Chapter 7 - Inspection & Maintenance
C. Drive Belt The drive belt should be tight and in good condition.
Use a belt tension gauge to check tension (120 pounds maximum).
With experience, you can feel belt tension by twisting the belt. Try
feeling belt tension after using the gauge, when you know the
tension is correct. Replace belts if they are frayed or look worn.
If the clutch pulley/belt alignment is obviously off, you need to
loosen the compressor or mounting bracket, or both - and use the
alignment bar to line up the clutch pulley with the drive pulley.
Tighten compressor mounting bolts first, then the bolts holding the
bracket. The mounting bracket should have slots or other means of
adjustment to allow you to adjust the tension of the drive belt. When
you use a pry bar to apply tension, be sure you do not pry against the
compressor. Pry against the mounting bracket.
3. Check Hoses and Fittings
Check all hoses and fittings. Look for places where hoses flex when the
cab is tilted. Any places the hoses or fittings are fastened, clamped,
connected, bent or secured are potential wear points. This also applies to
places where hoses are not clamped or supported but should be (often
near the condenser). All of these spots are potential leak or damage
points. Tighten, re-fasten, add, or replace as indicated by your inspection.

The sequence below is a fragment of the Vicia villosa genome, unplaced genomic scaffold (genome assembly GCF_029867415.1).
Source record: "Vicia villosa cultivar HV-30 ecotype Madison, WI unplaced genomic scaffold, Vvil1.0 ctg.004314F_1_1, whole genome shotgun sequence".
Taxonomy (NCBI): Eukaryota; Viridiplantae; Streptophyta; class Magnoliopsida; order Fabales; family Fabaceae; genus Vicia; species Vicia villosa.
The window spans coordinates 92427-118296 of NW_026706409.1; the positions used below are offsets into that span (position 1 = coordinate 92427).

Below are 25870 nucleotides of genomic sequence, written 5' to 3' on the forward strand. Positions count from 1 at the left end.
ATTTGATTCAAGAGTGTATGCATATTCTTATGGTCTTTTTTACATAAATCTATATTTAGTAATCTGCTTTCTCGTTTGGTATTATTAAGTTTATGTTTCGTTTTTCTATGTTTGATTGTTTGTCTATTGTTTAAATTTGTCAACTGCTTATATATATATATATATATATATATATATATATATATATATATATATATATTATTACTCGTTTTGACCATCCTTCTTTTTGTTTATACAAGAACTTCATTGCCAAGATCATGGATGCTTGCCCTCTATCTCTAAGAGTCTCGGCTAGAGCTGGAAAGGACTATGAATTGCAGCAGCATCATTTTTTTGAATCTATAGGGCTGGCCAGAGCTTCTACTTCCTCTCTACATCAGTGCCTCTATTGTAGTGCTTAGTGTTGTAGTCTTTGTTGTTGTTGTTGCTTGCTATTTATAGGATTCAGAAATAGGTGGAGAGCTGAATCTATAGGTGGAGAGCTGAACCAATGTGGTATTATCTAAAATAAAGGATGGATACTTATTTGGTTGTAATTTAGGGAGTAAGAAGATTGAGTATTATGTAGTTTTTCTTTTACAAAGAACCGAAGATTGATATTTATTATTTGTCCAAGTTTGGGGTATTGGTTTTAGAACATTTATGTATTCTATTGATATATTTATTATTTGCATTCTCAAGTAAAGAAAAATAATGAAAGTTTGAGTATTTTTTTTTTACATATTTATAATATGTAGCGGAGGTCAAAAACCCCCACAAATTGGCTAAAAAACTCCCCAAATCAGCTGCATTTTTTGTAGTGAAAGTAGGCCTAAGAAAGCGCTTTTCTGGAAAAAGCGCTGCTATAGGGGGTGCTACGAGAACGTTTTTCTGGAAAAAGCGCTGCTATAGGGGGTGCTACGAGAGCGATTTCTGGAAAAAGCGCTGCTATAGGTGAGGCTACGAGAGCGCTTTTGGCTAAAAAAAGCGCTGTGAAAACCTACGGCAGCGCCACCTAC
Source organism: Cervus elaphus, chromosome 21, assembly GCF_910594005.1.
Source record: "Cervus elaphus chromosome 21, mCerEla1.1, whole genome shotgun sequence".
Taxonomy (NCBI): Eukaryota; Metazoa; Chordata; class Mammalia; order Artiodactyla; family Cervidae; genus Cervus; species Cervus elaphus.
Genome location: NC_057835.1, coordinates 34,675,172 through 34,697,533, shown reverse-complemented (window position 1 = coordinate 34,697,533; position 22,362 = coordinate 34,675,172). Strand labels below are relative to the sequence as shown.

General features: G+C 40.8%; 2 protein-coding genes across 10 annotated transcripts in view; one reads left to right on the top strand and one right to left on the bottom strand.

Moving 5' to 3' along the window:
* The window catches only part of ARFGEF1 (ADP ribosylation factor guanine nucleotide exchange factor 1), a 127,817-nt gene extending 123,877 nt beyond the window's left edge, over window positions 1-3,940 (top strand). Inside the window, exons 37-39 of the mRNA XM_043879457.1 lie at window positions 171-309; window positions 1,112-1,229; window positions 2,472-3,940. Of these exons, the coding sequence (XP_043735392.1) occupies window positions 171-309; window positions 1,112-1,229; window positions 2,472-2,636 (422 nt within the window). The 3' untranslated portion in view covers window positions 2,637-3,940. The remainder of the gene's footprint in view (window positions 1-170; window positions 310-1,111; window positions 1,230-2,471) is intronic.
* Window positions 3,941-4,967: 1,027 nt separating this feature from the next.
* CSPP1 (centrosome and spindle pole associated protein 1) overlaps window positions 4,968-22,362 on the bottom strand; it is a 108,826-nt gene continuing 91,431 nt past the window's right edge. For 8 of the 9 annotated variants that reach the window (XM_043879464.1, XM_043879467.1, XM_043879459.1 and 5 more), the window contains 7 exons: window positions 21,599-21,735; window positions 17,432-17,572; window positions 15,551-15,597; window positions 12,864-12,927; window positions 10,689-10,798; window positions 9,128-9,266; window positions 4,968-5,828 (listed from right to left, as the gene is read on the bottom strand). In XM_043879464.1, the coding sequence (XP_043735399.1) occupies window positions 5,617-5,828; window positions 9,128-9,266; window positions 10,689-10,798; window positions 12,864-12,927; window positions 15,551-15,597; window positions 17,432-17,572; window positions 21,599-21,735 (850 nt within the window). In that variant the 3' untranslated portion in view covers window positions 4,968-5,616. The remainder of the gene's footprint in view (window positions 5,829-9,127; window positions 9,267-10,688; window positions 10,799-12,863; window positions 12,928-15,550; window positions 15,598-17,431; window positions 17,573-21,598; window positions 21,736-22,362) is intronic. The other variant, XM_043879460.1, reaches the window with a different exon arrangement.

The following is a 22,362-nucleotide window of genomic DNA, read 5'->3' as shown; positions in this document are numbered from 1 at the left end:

4. Check for Refrigerant Leaks
System refrigerant leaks can be anywhere but there are obvious places.
You can spot some by looking for signs of refrigerant oil forced out with
refrigerant leakage. One location leaks frequently occur is the compressor
shaft seal. The shaft and seal are hidden behind the clutch assembly, but
centrifugal force will throw the oil off the shaft and against the engine,
bracket or whatever is close. Check these points when you examine the
compressor clutch and mounting bracket. A solution of soap and water
applied around potential leak points works well for detecting leaks. A leak
in the evaporator may be indicated if you feel around the condensate
drain hole and find oil present.
You can add inexpensive dry nitrogen gas to the system
instead of R-134a if system pressures are low. Dispense
the gas at no more than 200-250 PSI as this is sufficient
pressure to cause or indicate a leak point in the AC
system. AC service procedures for complete system re-
covering of refrigerant, evacuating, and recharging are
covered and illustrated in Chapter 9.
A leaking heater core could also result in coolant at the